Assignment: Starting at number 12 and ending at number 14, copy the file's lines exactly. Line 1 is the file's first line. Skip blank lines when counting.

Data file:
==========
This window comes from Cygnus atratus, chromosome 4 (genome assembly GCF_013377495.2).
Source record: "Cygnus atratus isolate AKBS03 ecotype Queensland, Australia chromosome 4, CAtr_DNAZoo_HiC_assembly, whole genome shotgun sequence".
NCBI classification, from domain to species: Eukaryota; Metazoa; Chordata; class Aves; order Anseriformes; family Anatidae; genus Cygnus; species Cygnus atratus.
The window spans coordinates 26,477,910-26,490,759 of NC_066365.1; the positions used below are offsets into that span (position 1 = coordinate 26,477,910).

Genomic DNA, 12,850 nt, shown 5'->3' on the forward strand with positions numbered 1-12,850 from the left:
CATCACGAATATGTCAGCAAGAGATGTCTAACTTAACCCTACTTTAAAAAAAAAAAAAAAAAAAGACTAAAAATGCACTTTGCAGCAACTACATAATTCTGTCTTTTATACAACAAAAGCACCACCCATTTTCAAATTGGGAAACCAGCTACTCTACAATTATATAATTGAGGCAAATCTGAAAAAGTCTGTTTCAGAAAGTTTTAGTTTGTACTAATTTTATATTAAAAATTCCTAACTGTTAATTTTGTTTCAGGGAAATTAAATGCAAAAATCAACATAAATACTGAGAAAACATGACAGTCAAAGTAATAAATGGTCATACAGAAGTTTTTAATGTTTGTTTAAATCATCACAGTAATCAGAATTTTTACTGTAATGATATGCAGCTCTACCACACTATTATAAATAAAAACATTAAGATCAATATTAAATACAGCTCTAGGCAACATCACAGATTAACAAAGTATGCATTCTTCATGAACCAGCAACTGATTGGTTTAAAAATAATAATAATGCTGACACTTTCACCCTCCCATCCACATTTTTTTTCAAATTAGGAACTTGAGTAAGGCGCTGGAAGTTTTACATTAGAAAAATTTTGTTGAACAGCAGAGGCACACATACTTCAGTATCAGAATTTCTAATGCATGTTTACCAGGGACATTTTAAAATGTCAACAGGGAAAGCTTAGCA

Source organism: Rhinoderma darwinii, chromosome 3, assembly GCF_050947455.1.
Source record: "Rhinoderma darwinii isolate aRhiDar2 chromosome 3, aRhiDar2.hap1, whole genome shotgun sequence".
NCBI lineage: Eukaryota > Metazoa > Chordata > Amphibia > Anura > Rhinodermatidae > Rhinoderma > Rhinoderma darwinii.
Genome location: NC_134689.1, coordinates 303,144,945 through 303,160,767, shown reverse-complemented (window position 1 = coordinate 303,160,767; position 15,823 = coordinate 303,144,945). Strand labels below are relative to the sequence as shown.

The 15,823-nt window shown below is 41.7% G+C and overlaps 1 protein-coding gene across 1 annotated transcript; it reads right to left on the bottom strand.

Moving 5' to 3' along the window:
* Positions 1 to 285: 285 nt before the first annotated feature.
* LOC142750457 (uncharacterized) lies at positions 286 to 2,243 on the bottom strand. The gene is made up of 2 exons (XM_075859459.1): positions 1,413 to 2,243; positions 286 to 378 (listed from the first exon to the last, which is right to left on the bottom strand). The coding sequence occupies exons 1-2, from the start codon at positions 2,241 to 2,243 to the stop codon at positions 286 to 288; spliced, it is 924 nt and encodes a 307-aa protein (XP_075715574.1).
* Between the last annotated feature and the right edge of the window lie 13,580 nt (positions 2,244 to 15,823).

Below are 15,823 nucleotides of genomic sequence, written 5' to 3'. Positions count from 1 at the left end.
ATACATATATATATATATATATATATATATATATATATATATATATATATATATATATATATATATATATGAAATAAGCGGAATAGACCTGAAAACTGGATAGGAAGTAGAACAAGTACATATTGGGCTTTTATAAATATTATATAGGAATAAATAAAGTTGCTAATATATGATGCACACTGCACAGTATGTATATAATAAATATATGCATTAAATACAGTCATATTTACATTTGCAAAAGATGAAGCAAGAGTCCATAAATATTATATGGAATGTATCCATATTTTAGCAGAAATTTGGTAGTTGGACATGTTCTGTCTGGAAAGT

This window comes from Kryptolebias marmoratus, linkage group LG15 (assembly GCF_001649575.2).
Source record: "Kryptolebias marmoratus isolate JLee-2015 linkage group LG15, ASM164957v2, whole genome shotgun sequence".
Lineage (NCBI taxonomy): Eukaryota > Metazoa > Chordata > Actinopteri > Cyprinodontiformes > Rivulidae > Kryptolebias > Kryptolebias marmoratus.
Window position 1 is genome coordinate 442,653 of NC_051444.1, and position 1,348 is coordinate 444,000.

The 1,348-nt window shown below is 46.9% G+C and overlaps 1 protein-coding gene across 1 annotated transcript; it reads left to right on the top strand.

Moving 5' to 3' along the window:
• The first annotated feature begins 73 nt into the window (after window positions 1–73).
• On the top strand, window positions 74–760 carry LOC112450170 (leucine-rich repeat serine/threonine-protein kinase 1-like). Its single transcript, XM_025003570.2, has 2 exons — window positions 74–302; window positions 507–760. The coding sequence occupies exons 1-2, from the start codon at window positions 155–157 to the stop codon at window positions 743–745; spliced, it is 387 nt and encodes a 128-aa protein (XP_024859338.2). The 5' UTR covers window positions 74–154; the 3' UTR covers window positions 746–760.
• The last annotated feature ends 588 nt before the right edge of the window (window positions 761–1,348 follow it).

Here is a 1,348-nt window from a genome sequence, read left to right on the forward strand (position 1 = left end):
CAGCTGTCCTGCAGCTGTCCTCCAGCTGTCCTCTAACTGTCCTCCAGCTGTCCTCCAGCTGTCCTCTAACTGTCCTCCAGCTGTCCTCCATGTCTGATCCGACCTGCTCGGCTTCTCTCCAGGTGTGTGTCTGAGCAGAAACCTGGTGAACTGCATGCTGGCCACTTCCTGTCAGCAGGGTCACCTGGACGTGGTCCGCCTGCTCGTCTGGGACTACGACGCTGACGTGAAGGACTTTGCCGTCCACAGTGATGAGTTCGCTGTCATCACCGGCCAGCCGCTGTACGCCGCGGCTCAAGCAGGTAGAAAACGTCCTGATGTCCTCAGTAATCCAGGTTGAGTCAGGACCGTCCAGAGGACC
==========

Moving 5' to 3' along the window:
* Positions 1 to 285: 285 nt before the first annotated feature.
* LOC142750457 (uncharacterized) lies at positions 286 to 2,243 on the bottom strand. The gene is made up of 2 exons (XM_075859459.1): positions 1,413 to 2,243; positions 286 to 378 (listed from the first exon to the last, which is right to left on the bottom strand). The coding sequence occupies exons 1-2, from the start codon at positions 2,241 to 2,243 to the stop codon at positions 286 to 288; spliced, it is 924 nt and encodes a 307-aa protein (XP_075715574.1).